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Rabies investigations in Grady County prompts health department reminder

Positive cases of rabies have cropped up in Southwest Georgia recently, including one here, says Grady County Health Department Environmental Health Specialist Shane Huey, who reminded pet owners that keeping vaccinations up-to-date is the best protection against the disease.
“Since we know rabies is in the wild animal population, we are not surprised to see positive cases now and then,” he said. “Rather than alarming us, these cases should serve as a reminder of the importance of having pets vaccinated against rabies and making sure that the vaccinations are up-to-date.”
He said a case of rabies was confirmed in January in an unvaccinated pet dog in Grady County. Unfortunately, not only did the dog die, but the pet’s family was exposed to the disease, said Huey.
In addition, since the first of the year, environmental health specialists at the Grady County Health Department have investigated reports of animal bites by four dogs and a cat, none of which were current on their rabies vaccinations.
“These are all pets or neighbors’ pets,” Huey said. “I don’t believe anyone would want their animal to have to be quarantined for a minimum of 10 days or a maximum of six months and feel the anxiety of not knowing if they might have contracted rabies themselves.”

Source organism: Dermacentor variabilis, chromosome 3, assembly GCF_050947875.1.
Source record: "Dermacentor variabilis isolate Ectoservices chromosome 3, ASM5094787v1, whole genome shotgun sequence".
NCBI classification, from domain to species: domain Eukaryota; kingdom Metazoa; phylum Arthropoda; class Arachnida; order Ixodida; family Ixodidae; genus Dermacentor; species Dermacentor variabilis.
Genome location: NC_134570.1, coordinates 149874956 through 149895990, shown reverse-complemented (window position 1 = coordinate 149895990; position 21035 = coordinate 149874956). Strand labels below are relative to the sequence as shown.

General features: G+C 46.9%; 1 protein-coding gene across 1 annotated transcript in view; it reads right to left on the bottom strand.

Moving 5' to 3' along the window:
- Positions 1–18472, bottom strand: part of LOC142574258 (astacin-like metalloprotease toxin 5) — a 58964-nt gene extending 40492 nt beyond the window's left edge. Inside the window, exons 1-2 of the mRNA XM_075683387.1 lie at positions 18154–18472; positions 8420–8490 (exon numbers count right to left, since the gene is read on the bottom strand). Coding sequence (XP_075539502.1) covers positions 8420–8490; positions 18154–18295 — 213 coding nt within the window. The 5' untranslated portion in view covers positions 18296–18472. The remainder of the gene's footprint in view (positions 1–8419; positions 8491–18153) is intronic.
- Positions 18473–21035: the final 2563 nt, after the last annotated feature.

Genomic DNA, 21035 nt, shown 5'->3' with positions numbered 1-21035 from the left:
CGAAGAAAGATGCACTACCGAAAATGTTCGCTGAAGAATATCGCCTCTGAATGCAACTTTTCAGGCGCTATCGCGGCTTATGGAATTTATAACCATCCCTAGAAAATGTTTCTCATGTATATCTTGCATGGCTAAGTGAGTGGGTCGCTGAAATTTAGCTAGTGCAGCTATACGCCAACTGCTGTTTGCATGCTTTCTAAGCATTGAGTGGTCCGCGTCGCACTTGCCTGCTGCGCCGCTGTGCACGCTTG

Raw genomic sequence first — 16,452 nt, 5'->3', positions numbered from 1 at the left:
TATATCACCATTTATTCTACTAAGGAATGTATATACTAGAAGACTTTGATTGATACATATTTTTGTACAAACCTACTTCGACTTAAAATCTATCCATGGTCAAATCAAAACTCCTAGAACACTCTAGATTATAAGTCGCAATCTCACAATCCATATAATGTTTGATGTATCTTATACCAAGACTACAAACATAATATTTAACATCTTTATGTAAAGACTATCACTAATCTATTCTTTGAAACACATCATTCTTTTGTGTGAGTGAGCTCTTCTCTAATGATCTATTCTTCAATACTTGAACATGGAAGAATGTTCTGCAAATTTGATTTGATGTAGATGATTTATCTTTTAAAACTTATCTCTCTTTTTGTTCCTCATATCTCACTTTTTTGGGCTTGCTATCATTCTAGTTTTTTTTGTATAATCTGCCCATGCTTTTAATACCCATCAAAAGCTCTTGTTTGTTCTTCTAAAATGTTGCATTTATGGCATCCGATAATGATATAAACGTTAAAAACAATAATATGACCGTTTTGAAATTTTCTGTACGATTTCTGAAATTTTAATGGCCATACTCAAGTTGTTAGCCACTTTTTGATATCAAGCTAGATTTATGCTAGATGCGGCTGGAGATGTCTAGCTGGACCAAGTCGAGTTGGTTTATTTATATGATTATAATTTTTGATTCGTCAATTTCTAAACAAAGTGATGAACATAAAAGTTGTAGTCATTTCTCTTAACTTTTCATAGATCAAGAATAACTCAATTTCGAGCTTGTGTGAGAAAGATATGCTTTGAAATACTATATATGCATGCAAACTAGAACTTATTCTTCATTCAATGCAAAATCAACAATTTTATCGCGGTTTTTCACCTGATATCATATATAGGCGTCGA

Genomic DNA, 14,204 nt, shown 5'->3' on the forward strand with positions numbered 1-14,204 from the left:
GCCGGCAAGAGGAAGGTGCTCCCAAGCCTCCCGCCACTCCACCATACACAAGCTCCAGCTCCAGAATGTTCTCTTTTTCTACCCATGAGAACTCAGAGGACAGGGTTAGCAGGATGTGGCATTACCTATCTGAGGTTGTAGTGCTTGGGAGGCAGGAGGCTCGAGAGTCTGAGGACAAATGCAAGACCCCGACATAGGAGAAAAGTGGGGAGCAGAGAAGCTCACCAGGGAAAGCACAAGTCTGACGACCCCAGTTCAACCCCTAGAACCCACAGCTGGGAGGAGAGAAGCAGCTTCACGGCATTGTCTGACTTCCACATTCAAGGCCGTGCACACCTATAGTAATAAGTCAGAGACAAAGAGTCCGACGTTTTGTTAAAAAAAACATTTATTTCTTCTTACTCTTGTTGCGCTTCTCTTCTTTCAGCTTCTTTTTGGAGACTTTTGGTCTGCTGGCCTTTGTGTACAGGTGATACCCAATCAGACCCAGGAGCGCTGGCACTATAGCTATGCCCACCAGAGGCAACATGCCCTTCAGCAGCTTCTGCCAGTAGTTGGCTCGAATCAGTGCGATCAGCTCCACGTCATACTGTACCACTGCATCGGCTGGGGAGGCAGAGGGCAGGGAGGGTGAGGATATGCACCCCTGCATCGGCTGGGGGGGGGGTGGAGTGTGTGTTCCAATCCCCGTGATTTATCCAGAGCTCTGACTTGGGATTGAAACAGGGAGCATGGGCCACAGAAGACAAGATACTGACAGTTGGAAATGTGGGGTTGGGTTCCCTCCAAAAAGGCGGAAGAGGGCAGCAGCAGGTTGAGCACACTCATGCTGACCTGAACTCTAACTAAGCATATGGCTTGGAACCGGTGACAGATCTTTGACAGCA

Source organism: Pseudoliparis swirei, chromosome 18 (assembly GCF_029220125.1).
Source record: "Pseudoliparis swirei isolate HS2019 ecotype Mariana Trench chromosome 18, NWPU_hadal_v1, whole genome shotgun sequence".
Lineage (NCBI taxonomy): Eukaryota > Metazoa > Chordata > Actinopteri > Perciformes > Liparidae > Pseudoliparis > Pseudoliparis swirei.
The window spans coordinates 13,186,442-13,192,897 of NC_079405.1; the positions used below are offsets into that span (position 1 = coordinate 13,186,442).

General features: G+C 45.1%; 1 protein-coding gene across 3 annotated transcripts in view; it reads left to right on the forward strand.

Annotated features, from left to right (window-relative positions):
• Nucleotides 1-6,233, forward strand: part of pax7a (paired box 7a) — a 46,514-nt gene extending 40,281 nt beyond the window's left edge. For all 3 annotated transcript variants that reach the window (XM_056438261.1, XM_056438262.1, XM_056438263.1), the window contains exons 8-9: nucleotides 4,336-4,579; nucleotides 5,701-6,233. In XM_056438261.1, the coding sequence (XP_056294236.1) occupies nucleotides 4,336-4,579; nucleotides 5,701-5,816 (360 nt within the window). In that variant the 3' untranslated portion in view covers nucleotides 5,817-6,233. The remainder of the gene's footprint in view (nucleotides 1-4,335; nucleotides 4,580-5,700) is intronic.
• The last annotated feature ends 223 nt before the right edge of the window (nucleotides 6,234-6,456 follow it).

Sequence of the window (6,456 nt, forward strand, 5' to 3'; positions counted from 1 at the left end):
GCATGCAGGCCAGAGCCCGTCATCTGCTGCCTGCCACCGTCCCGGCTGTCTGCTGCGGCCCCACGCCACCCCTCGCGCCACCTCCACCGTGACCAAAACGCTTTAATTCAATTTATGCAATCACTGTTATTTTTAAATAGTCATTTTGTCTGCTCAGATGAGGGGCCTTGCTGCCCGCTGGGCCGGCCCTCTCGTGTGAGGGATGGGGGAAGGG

All mammals are vulnerable to rabies, including horses, goats and cattle.
Dogs and cats three months old and older should be vaccinated against rabies. Pet ferrets should also receive rabies inoculations, as should valuable livestock, Huey said.
Raccoons have accounted for many of the positive cases of rabies in Southwest Health District in recent years, but other animals in Georgia known to carry rabies include bats, foxes, skunks, bobcats and coyotes, Huey said.
Rabies has been proven to be almost 100 percent preventable when prompt action is taken, said Grady County Health Department County Nurse Manager Peggy Connell. “It is important to report any scratch or bite, or contact with a wild or stray animal to our environmental health specialists at the health department. Untreated, rabies is fatal,” she said.

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